Advantages Delicious and refreshing when served cold
Disadvantages The bottle never lasts long enough
When I mention the word sherry to my friends, I am usually greeted with shouts of “Yeuck! Not that sticky brown stuff that Aunty drinks at Christmas?”. Personally, I think that this is rather unfair on aunts, but it is also a sadly blinkered view on what is one of the great wines of the world.A few facts about sherry:
All sherry starts off life as a dry white wine made from palomino grapes, and when I say dry, I mean about as dry as a wine can get. There are two basic types of sherry, oloroso and fino. The wine is matured in casks filled to about two thirds full. Sometimes a sort of carpet of mould known as flor forms on the surface of the wine. No one quite knows why this should happen on certain casks but not others, but the result is that the wine below the flor remains fresh tasting and very light in colour. These are the fino sherries and are prized by the wine makers as the finest examples of their art. Manzanilla is a fino sherry from the town of San Luca de Barrameda. The wine in the casks in which the flor does not form develops a darker colour which continues to darken the longer it is matured. It also develops a richer flavour. These wines are the olorosos.So what about the sweet and sticky stuff? Back in the distant past when huge sideburns and brown and orange clothing were all the rage and a brown and tan Rover 3000 was the coolest thing on wheels, most sherry that was sold in Britain was sweetened to suit the British palate. Things have changed a bit since then and a much larger proportion of the sherry sold in this country is dry. In the better quality sweet sherries (and some are very good indeed) are sweetened by adding the extremely sweet juice from predro ximenez grapes.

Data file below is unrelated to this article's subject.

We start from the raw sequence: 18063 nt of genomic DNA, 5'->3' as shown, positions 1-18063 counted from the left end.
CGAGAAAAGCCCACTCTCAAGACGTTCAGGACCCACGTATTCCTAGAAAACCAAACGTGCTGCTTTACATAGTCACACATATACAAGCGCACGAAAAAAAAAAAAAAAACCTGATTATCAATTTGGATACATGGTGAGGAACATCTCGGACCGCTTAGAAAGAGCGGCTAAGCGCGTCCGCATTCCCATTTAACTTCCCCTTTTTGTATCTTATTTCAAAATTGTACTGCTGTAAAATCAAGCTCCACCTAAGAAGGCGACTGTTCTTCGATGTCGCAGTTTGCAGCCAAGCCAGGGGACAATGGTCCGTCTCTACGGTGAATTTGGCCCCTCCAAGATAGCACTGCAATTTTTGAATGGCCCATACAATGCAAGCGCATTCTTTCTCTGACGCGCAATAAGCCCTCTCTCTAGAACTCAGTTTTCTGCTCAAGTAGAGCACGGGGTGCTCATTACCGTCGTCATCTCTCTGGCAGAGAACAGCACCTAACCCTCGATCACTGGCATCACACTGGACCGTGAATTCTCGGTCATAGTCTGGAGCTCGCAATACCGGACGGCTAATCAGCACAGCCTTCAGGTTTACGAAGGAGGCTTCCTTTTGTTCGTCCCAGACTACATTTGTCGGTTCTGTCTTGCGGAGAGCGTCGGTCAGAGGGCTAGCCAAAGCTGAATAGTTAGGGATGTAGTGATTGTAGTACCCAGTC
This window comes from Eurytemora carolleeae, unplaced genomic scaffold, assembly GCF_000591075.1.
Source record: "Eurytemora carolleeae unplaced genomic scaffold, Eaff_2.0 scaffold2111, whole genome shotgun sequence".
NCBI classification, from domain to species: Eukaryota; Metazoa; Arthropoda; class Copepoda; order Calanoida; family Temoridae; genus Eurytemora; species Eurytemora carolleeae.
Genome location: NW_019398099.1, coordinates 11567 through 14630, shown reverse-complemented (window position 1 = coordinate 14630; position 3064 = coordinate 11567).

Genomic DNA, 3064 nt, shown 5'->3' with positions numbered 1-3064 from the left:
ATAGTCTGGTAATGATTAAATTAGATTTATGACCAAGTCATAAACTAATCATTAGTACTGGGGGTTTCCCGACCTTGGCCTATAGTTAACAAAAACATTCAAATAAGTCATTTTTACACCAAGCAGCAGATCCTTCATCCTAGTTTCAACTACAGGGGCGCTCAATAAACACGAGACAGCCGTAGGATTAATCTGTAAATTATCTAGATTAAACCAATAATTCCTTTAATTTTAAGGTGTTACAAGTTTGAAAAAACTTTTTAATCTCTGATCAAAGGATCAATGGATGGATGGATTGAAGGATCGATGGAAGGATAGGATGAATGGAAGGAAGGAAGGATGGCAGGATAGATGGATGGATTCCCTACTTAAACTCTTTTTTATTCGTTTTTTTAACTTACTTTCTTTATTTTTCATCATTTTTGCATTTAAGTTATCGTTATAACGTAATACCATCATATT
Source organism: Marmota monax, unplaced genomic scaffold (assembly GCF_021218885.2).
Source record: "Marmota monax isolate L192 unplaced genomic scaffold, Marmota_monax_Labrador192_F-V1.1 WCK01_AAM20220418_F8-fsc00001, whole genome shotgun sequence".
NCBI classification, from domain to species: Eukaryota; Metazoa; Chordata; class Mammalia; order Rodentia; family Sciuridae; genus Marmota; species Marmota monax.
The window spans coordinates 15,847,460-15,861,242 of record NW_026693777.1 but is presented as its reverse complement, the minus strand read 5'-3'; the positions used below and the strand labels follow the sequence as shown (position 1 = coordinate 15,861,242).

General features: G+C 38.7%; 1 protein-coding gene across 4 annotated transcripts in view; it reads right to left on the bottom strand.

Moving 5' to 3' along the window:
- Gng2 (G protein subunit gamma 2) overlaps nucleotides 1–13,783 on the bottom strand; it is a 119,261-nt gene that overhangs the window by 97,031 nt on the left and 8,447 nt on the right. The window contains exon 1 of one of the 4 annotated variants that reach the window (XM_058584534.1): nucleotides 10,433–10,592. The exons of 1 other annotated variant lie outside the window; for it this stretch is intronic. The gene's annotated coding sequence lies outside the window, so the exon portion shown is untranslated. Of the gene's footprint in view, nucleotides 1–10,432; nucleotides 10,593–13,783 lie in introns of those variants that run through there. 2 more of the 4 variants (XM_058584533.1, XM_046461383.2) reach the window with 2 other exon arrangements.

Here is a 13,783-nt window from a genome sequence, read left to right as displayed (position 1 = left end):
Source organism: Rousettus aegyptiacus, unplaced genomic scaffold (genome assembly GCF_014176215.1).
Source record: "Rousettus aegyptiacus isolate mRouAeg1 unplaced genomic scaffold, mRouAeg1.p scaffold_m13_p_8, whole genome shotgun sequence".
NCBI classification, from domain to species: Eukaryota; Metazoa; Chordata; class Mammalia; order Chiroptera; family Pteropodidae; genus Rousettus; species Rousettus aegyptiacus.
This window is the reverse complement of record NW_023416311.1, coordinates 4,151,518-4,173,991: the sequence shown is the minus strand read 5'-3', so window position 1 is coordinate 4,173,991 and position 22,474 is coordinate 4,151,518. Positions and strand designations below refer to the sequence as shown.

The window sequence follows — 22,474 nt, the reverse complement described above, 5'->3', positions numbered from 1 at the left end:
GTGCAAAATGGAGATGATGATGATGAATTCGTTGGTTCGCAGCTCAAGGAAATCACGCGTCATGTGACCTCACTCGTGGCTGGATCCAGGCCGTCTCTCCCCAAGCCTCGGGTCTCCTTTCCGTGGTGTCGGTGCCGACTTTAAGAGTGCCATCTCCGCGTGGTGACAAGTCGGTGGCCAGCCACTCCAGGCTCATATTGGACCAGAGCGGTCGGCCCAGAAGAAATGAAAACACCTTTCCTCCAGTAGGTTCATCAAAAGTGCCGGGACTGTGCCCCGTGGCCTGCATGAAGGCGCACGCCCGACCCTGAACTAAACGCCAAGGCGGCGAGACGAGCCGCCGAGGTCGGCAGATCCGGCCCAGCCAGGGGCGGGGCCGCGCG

But I digress, back to La Gitana:Make sure that you buy it from an outlet that has a good turnover. Fino and manzanilla should always be within a few months of being drawn from the casks and bottled because after time it begins to lose its freshness of flavour. Don't buy a dusty one from the top shelf of your local offie because it has probably been there for a few years.
This wine should always be served cold like most white wines so make sure that it has been in the fridge for a good few hours before drinking.Now for tasting:
It is very pale straw coloured with no trace of cloudiness. The nose gives no hint of sweetness but has sharp notes and hints of herbs rather than the fruitiness that you might expect of a white wine. The taste is searingly dry and tangy but also has extreme delicacy and lightness and an almost savory, perhaps salty note to it, which makes it a surprisingly refreshing summer drink. I would recommend sitting in the garden on a warm summer evening with a glass of manzanilla and a bowl of olives, all four of these elements perfectly complementing each other.When pairing manzanilla with food, it goes naturally well with salty snacks such as olives and nuts, but also consider with tapas such as chorizo and tortilla. It is also very useful in the kitchen for deglazing pans when making gravy or adding a dash to a risotto at the start of cooking.
I am rarely without a bottle in the fridge and La Gitana is one of my favourite of those that are widely available.Available from Majestic Wine, Waitrose and Sainsbury's with the lowest price being £4.99. Give it a try and blow those old preconceptions about sherry away.
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A dry wine with a delicate finish from the well-known house of Hidalgo who are based in the coastal town of Sanlucar de Barrameda. The pale light...
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